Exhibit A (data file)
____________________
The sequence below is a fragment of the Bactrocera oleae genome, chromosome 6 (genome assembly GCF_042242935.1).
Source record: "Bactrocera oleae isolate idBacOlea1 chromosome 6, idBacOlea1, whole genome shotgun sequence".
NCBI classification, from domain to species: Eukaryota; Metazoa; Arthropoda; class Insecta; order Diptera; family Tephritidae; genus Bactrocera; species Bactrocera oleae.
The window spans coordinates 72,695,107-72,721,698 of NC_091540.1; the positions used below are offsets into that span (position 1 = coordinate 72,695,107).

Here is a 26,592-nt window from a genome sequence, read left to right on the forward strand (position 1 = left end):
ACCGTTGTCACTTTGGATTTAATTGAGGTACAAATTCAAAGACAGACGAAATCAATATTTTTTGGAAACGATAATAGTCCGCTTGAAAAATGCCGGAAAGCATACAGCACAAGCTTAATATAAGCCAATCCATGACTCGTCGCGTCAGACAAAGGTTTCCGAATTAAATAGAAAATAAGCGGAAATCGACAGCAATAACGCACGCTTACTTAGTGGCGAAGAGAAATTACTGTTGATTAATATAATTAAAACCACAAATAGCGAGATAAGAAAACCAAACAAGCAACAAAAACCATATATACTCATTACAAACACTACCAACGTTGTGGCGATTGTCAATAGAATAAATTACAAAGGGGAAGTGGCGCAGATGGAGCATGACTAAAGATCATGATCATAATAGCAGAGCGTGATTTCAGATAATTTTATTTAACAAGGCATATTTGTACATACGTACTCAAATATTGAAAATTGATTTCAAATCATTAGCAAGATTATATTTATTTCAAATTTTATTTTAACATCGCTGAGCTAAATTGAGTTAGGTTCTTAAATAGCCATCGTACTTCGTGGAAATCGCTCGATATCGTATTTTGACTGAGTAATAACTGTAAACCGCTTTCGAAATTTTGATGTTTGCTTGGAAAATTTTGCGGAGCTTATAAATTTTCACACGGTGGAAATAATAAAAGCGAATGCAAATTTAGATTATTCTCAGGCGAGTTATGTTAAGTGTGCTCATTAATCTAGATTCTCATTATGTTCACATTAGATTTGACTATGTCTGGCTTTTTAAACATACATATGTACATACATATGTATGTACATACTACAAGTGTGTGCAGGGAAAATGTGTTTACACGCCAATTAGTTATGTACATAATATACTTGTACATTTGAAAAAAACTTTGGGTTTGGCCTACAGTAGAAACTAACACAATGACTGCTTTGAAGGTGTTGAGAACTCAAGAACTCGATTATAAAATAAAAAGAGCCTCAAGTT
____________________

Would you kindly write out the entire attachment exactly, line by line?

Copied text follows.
The sequence below is a fragment of the Bactrocera oleae genome, chromosome 6 (genome assembly GCF_042242935.1).
Source record: "Bactrocera oleae isolate idBacOlea1 chromosome 6, idBacOlea1, whole genome shotgun sequence".
NCBI classification, from domain to species: Eukaryota; Metazoa; Arthropoda; class Insecta; order Diptera; family Tephritidae; genus Bactrocera; species Bactrocera oleae.
The window spans coordinates 72,695,107-72,721,698 of NC_091540.1; the positions used below are offsets into that span (position 1 = coordinate 72,695,107).

Here is a 26,592-nt window from a genome sequence, read left to right on the forward strand (position 1 = left end):
ACCGTTGTCACTTTGGATTTAATTGAGGTACAAATTCAAAGACAGACGAAATCAATATTTTTTGGAAACGATAATAGTCCGCTTGAAAAATGCCGGAAAGCATACAGCACAAGCTTAATATAAGCCAATCCATGACTCGTCGCGTCAGACAAAGGTTTCCGAATTAAATAGAAAATAAGCGGAAATCGACAGCAATAACGCACGCTTACTTAGTGGCGAAGAGAAATTACTGTTGATTAATATAATTAAAACCACAAATAGCGAGATAAGAAAACCAAACAAGCAACAAAAACCATATATACTCATTACAAACACTACCAACGTTGTGGCGATTGTCAATAGAATAAATTACAAAGGGGAAGTGGCGCAGATGGAGCATGACTAAAGATCATGATCATAATAGCAGAGCGTGATTTCAGATAATTTTATTTAACAAGGCATATTTGTACATACGTACTCAAATATTGAAAATTGATTTCAAATCATTAGCAAGATTATATTTATTTCAAATTTTATTTTAACATCGCTGAGCTAAATTGAGTTAGGTTCTTAAATAGCCATCGTACTTCGTGGAAATCGCTCGATATCGTATTTTGACTGAGTAATAACTGTAAACCGCTTTCGAAATTTTGATGTTTGCTTGGAAAATTTTGCGGAGCTTATAAATTTTCACACGGTGGAAATAATAAAAGCGAATGCAAATTTAGATTATTCTCAGGCGAGTTATGTTAAGTGTGCTCATTAATCTAGATTCTCATTATGTTCACATTAGATTTGACTATGTCTGGCTTTTTAAACATACATATGTACATACATATGTATGTACATACTACAAGTGTGTGCAGGGAAAATGTGTTTACACGCCAATTAGTTATGTACATAATATACTTGTACATTTGAAAAAAACTTTGGGTTTGGCCTACAGTAGAAACTAACACAATGACTGCTTTGAAGGTGTTGAGAACTCAAGAACTCGATTATAAAATAAAAAGAGCCTCAAGTT